B.C. mayor tells ‘urban myth’ of teen dying from fentanyl-laced vape, apologizes

Lions Bay mayor Karl Buhr is apologizing for telling a false story about a teen’s death

A B.C. mayor is recanting a story he told at a recent village meeting about a high school student dying after vaping opioid-laced juice.

Lions Bay mayor Karl Buhr told a public meeting last month that his “son’s best friend” had died after taking a single hit from a vape that was laced with fentanyl, according to meeting records.

But it turns out the story he told was an “urban myth” he heard from his son, who attends Rockridge Secondary school.

“A kid who played on his soccer team and baseball team last year — his best friend — died yesterday after taking one hit from a vape that had fentanyl in it,” he said during the meeting on Jan. 23.

“Bought the juice, they call it, from a dealer at Rockridge. One hit fell down dead in front of his friends.”

Buhr is now apologizing for sharing the false story.

“You’d think even an amateur, small-town politician would know better than to repeat hearsay, because, upon further enquiry, I find that nothing happened at Rockridge, there was never laced vape juice, and what likely did happen was elsewhere and for other causes,” he said in a Feb. 2 bulletin posted on the village’s website.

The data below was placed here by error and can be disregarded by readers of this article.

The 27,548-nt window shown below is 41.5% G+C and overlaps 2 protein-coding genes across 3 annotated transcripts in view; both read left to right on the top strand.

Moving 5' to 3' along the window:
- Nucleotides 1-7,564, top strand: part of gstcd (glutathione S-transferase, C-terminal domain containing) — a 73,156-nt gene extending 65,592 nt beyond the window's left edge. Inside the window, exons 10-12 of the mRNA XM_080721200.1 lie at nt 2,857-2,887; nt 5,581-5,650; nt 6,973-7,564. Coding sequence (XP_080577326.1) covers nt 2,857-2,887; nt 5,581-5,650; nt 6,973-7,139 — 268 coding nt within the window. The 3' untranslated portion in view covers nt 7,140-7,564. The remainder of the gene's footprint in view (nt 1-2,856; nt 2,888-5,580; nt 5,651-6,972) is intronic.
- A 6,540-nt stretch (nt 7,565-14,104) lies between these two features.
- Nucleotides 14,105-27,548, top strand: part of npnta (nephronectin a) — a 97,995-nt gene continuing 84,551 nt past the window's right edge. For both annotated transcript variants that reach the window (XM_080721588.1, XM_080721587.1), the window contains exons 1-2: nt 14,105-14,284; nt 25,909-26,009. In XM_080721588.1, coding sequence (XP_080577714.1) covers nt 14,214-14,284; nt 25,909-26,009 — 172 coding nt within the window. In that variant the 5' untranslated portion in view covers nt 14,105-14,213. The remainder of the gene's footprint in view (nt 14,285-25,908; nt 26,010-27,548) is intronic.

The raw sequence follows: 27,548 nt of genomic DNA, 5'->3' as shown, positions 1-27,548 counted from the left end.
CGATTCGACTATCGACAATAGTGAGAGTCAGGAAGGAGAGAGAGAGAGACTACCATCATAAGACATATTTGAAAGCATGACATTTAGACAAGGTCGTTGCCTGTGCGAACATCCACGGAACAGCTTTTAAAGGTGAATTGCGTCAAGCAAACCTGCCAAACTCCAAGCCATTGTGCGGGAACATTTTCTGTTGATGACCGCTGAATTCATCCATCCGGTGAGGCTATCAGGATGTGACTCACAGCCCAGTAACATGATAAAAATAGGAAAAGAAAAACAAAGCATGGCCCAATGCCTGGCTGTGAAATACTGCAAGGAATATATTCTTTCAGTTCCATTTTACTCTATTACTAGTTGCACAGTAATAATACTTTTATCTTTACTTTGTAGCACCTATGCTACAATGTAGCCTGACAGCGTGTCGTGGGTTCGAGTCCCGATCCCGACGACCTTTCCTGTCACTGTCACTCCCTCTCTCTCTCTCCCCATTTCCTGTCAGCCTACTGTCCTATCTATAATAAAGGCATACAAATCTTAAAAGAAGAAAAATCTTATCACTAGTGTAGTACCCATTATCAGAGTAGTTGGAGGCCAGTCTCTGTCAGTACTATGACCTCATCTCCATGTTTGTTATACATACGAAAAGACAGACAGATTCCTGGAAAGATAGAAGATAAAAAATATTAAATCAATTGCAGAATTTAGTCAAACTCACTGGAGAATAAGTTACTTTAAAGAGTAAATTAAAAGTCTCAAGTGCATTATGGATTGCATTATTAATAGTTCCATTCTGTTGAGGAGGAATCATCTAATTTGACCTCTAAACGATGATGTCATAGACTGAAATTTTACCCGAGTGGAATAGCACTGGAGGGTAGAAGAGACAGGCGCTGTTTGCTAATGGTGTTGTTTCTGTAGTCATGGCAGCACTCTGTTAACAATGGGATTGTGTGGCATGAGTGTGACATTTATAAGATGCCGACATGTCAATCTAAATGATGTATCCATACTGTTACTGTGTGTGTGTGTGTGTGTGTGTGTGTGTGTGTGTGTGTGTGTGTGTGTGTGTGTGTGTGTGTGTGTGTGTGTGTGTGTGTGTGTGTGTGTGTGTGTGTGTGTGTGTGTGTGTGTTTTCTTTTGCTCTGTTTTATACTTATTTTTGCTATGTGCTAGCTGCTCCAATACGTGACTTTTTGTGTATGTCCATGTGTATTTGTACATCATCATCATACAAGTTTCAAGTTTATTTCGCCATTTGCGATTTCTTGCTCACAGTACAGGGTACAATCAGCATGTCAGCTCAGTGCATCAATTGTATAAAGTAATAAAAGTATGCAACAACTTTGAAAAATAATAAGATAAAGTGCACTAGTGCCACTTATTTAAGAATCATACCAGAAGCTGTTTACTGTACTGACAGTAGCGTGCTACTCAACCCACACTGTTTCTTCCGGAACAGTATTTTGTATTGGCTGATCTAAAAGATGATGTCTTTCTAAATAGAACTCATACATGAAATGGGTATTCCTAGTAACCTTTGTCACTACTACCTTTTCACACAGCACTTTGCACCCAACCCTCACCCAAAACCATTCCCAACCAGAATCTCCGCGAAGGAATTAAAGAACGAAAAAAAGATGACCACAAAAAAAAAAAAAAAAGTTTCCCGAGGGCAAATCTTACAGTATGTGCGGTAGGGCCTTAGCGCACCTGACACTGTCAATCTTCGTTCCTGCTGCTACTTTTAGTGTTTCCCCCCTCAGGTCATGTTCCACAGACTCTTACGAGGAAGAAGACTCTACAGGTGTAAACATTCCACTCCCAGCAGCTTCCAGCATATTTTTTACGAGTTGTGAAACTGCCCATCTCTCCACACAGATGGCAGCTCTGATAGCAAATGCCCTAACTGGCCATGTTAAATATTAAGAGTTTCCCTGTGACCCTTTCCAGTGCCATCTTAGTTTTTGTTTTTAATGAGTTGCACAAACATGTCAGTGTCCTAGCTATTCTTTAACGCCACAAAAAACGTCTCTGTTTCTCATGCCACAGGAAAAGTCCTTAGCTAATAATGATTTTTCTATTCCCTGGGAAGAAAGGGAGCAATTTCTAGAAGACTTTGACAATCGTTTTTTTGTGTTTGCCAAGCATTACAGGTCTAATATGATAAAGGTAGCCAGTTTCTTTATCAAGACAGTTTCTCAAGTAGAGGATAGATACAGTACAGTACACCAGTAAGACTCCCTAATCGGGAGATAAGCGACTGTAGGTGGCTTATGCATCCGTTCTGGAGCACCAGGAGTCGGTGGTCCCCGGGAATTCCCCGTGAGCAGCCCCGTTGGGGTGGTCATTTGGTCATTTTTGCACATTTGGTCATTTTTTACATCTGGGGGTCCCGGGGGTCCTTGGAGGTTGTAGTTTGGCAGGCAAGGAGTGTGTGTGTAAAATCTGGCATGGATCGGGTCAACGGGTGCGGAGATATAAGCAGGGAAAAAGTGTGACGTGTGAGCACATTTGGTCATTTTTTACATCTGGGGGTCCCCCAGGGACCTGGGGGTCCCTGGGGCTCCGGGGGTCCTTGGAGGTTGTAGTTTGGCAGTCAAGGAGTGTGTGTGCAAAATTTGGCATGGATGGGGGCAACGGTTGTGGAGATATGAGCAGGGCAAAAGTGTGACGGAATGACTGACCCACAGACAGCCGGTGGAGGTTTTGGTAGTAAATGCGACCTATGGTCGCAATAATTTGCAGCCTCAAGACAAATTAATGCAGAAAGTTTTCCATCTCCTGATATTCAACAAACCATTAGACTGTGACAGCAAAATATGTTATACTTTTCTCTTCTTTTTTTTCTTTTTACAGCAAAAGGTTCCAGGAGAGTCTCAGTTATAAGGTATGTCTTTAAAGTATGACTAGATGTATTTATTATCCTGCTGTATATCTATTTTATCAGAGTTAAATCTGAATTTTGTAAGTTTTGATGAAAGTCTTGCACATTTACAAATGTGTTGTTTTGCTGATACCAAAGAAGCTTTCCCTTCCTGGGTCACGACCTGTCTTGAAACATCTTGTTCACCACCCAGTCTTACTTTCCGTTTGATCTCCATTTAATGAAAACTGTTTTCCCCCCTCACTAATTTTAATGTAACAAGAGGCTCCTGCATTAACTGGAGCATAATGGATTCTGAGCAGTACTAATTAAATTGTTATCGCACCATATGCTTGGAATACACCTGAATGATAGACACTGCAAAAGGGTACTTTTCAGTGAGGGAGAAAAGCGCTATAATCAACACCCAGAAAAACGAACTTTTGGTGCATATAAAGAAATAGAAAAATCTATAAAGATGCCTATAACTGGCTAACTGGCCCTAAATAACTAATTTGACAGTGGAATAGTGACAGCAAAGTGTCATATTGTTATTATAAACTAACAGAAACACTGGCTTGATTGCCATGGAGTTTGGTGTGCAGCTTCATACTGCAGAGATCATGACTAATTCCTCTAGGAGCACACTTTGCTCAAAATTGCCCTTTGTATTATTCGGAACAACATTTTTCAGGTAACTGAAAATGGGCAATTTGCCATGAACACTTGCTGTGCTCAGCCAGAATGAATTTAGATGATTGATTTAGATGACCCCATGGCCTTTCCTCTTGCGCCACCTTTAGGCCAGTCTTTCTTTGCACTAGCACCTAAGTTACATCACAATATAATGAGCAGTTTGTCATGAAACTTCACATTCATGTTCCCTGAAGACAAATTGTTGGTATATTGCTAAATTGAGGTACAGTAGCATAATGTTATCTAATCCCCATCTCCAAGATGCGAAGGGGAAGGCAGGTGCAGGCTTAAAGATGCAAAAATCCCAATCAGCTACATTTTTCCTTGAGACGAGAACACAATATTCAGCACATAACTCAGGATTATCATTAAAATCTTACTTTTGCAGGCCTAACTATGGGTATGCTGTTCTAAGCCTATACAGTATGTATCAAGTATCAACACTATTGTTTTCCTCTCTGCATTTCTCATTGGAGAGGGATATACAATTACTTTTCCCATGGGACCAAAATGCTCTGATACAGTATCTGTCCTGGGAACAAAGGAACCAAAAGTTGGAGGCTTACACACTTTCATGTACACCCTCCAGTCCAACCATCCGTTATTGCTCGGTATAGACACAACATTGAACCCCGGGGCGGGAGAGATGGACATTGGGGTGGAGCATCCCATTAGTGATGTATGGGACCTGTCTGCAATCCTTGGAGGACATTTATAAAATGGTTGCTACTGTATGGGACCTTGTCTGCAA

READ MORE: More than 1,400 British Columbians died of an overdose in 2017

READ MORE: Grieving parents of dead Delta baseball player, 14, want answers

Buhr said the rumour about the Rockridge student is possibly linked to the ongoing speculation following the death of 14-year-old Kyle Losse, whose parents told Black Press Media that Losse was found on the bathroom floor in their Delta home with a nicotine vape pen lying near his hand. However, a preliminary autopsy came back inconclusive as to what caused the death.

“There are a dozen versions [of the story] doing the rounds,” Buhr said.

Police and health officials have both dispelled the myth that marijuana is being laced with fentanyl in B.C., stating there have been no confirmation of any cases to their knowledge.

In fact, the B.C. Centre for Disease control has repeatedly told the public that there has been no evidence of fentanyl in illicit marijuana.

The most common mixtures of fentanyl include cocaine, heroin and methamphetamine, according to the latest BC Coroners data.

Despite admitting that rumours of fentanyl-laced vapes are merely speculation, Buhr finished his apology with a proposal to ban vaping and marijuana smoking at Lion’s Bay beaches.

“I am too square to understand vaping’s cachet, starting with the fairly ludicrous sight of users enveloped in a dense cloud of vapour while clutching a replica lightsabre,” Buhr said.

“Hip or not, for the same reasons we ban tobacco smoking at our beach parks, this summer we think we need to add vaping (and toking if the Feds get their way).”


@ashwadhwani
ashley.wadhwani@bpdigital.ca

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